It can top up reasonably quickly, too. If you use a 100kW charger, it should take 54 minutes to reach 80 percent capacity.
To no one’s surprise, Kia is promising plenty of in-cabin tech as well. You’ll get a new 7-inch LCD instrument cluster in addition to the Niro’s familiar 7-inch touchscreen infotainment system, and there’s a host of driver assistance features including forward collision avoidance, lane following and smart cruise control. It’s not quite at the level of Tesla’s Autopilot (where you can command the car to change lanes for you), but it’s semi-autonomous enough that you can relax slightly when you’re cruising down the highway.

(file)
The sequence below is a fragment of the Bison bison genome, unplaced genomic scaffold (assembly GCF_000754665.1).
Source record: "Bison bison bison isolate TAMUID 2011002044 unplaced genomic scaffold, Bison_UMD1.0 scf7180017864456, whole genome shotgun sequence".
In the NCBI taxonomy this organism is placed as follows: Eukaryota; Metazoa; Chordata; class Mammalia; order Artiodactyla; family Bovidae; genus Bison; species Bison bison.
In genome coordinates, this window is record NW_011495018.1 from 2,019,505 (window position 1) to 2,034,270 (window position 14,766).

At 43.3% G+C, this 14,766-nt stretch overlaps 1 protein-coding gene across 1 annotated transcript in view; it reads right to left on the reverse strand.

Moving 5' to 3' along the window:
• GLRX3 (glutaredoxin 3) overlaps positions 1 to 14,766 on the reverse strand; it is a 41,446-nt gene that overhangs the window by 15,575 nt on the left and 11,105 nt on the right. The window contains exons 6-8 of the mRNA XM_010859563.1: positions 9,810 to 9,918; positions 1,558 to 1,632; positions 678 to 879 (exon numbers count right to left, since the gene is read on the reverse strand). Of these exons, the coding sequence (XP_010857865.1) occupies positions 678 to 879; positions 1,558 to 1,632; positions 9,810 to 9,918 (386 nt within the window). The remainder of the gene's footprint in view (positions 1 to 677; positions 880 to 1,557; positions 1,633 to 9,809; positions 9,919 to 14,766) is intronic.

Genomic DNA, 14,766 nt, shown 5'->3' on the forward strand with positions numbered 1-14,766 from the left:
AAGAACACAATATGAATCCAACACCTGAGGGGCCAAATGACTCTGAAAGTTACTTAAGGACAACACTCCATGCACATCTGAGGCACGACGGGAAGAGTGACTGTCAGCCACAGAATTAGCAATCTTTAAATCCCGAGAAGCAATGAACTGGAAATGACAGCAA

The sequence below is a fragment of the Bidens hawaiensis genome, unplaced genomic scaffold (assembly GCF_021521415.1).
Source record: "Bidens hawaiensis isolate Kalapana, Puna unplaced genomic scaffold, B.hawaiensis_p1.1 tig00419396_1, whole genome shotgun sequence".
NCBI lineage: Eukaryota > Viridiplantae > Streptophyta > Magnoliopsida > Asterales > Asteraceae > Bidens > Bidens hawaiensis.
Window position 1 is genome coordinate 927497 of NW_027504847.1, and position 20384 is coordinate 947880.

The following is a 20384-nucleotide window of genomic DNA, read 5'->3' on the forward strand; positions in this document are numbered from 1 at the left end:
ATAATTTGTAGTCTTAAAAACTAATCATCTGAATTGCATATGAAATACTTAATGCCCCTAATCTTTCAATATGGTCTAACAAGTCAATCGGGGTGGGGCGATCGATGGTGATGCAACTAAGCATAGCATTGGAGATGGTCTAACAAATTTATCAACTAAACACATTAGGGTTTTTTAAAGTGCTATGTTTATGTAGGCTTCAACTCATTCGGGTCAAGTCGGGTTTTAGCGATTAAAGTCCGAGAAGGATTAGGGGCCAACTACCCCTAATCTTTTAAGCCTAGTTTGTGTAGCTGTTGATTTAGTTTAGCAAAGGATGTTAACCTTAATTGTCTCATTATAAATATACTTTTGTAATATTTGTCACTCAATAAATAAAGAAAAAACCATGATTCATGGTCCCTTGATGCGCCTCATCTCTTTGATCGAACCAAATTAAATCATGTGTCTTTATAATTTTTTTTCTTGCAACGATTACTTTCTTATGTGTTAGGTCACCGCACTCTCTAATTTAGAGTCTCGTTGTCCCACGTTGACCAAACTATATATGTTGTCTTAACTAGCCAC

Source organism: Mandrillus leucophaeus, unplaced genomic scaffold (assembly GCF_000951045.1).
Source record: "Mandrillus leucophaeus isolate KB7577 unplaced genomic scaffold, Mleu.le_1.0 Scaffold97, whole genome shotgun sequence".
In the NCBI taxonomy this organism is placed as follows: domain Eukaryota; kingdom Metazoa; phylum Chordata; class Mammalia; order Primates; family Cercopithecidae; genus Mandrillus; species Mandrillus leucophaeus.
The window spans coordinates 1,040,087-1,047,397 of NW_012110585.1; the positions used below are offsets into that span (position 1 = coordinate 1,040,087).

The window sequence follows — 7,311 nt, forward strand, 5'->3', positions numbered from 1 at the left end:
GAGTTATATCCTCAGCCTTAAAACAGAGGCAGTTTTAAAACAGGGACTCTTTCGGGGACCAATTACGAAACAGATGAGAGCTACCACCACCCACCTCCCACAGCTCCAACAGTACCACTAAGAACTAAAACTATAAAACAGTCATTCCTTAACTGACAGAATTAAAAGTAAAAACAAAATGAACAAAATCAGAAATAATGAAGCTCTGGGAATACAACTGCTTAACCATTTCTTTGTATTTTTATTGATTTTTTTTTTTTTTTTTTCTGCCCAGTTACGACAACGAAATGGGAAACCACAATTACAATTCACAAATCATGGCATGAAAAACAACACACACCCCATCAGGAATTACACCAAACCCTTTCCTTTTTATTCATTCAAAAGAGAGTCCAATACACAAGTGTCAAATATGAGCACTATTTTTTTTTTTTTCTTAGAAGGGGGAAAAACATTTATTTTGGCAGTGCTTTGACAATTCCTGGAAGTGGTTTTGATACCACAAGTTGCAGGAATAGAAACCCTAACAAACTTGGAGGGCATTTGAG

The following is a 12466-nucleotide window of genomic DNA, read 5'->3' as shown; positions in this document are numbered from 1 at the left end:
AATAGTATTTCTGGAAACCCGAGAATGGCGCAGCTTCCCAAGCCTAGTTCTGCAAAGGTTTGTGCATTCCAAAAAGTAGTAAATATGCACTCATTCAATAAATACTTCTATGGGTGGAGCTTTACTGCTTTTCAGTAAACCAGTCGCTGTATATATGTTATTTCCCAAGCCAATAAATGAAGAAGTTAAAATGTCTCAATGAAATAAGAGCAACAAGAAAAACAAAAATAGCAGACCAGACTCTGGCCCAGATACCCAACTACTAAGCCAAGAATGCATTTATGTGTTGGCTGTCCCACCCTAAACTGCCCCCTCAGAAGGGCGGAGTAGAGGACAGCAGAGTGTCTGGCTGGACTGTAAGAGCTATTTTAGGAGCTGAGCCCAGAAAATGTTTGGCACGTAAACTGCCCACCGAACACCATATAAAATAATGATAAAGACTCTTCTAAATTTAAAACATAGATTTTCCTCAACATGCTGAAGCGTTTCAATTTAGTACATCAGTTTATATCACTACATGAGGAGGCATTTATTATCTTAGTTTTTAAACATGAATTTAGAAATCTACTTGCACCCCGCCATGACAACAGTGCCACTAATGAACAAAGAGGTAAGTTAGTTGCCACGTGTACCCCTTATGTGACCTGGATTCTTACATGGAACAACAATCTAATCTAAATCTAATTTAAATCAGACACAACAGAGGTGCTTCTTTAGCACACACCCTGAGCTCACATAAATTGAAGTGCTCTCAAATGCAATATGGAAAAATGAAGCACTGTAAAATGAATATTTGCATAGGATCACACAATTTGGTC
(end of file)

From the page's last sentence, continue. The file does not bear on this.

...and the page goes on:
There’s one main problem: you’ll have to be patient. The Niro EV will reach its native South Korea in 2018, but further releases are only slated until sometime after that. That leaves availability and pricing something of a mystery in most corners of the world. If it’s not priced into the stratosphere, though, it could represent one of the few EVs that offers both a lot of space while remaining comparatively affordable.